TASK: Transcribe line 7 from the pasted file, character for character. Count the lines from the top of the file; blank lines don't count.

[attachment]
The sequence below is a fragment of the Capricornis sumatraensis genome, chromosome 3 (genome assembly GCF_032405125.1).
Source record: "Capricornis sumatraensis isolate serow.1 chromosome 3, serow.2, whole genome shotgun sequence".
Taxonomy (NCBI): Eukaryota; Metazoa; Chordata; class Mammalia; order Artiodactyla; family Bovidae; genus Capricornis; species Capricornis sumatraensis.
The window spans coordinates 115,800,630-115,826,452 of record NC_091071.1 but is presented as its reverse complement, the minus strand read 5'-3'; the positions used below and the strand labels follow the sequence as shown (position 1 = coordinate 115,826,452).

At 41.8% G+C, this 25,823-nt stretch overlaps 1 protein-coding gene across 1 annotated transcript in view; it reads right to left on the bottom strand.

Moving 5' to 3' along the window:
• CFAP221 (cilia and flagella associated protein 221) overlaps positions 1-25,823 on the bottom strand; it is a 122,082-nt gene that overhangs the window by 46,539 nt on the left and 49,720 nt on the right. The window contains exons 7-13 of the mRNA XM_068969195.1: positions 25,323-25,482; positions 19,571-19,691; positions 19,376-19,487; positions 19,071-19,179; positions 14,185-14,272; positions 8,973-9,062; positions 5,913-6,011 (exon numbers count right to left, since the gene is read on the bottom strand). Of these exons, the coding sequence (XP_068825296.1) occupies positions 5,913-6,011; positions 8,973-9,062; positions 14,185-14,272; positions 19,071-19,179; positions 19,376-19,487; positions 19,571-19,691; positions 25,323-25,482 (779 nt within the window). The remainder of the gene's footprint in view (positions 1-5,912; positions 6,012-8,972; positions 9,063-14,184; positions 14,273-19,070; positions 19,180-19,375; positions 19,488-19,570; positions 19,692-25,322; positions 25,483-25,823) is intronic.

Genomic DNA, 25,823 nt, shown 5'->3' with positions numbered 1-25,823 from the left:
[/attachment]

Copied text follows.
• CFAP221 (cilia and flagella associated protein 221) overlaps positions 1-25,823 on the bottom strand; it is a 122,082-nt gene that overhangs the window by 46,539 nt on the left and 49,720 nt on the right. The window contains exons 7-13 of the mRNA XM_068969195.1: positions 25,323-25,482; positions 19,571-19,691; positions 19,376-19,487; positions 19,071-19,179; positions 14,185-14,272; positions 8,973-9,062; positions 5,913-6,011 (exon numbers count right to left, since the gene is read on the bottom strand). Of these exons, the coding sequence (XP_068825296.1) occupies positions 5,913-6,011; positions 8,973-9,062; positions 14,185-14,272; positions 19,071-19,179; positions 19,376-19,487; positions 19,571-19,691; positions 25,323-25,482 (779 nt within the window). The remainder of the gene's footprint in view (positions 1-5,912; positions 6,012-8,972; positions 9,063-14,184; positions 14,273-19,070; positions 19,180-19,375; positions 19,488-19,570; positions 19,692-25,322; positions 25,483-25,823) is intronic.